Basically, it can only be increased by increasing the size of the primary storage element, the size of the receiver elements, the distance between the nodes, or the total number of sunlight collectors on the surface. As time increases and more infrastructure is added to a field, the system can be made smaller to adapt.

Like all proposals selected for the first phase of the NIAC program in 2021, Taylor’s vision is to receive a NASA grant of up to 125 125,000.

The first fellows of all phases are now in the initial nine-month feasibility study period, where designers will evaluate various aspects of their creations and troubleshoot visible problems that may affect the concepts once employed in the South Pole-Itken basin.

In particular, Taylor will focus on how to improve the optical lens based on different designs, materials and coatings, resulting in an acceptable level of light diffusion.

It will also assess how the lens can be formed so that it can be deployed autonomously once it reaches the lunar surface. Possible methods for autonomous deployment will be the subject of further study.

Following the design / feasibility study, the architectural options for the light bender will be evaluated in the context of the lunar base located near the moon’s south pole during the lunar continuous business operation.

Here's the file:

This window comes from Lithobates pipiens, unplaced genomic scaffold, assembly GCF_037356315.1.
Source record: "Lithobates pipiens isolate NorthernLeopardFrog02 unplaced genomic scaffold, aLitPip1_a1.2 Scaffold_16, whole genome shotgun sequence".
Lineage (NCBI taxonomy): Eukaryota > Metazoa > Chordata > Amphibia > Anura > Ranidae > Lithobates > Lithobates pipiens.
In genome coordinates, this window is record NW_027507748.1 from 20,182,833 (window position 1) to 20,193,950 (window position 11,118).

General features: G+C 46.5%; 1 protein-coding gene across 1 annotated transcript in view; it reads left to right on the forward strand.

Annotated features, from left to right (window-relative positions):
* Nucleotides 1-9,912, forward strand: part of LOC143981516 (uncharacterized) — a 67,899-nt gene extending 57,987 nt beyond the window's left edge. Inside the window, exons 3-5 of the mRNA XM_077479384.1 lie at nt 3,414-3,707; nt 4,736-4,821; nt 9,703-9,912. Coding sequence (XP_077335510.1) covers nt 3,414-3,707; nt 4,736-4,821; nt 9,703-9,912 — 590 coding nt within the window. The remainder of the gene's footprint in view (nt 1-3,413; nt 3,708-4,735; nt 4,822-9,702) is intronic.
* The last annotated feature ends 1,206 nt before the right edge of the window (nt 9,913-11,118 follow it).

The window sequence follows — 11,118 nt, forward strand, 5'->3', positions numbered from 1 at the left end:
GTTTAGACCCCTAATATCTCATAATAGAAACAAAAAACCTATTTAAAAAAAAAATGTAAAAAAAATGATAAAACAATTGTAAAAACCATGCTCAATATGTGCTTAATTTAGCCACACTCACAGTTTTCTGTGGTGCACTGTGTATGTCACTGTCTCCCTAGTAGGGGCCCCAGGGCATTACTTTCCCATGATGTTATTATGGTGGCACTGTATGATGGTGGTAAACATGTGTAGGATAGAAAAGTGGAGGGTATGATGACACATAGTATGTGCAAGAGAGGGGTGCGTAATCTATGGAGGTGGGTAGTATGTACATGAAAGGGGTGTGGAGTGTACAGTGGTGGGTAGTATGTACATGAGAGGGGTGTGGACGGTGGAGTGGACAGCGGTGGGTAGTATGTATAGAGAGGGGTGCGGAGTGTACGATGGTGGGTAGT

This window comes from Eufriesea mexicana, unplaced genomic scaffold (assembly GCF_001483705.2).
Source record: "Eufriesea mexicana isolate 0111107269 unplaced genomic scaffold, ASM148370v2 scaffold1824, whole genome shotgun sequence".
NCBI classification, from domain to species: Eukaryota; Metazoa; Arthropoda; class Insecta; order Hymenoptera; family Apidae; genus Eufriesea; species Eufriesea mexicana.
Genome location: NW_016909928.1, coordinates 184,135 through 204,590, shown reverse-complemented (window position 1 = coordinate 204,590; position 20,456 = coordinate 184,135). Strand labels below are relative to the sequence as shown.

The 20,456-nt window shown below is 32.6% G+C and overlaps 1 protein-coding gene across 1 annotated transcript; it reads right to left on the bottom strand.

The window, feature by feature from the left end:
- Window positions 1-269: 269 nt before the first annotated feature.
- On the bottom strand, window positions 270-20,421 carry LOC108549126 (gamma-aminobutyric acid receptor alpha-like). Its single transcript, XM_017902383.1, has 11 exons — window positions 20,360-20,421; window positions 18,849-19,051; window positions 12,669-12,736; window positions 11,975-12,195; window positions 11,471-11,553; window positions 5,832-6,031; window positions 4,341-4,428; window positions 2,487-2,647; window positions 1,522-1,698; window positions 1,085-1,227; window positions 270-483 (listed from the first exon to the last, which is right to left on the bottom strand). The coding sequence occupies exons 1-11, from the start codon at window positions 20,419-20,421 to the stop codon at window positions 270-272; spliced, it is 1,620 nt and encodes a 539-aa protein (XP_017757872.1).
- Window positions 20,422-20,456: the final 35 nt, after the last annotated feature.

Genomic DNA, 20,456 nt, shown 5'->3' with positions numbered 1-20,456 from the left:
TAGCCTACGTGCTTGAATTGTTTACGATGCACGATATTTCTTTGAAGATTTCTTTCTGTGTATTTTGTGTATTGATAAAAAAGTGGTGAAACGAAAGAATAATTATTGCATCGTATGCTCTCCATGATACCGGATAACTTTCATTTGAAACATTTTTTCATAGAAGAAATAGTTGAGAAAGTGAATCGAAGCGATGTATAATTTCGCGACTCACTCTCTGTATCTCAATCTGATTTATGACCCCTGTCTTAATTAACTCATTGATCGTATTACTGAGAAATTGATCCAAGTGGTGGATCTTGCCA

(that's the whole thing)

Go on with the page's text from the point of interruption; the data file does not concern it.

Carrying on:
The primary figure of suitability would be the minimization of the landing set. Compared with known power distribution technologies like cable and laser power beaming.

Upon completion of this feasibility study, Light Bender and Second Phase Fellows will be able to apply for Phase II Awards. Jane Gustatic, Director of Early Phase Innovation and Partnership at NASA’s Space Technological Mission G Mission Directorate (STMD), said:

“NIAC Fellows are known as big, dream technologies that may seem to border science fiction and research as opposed to other agency programs. We don’t expect them to bear fruit at all, but accept that small amounts of seeds – for initial research. Money can benefit NASA in the long run. “

This article was originally published by Universe Today. Read the original article.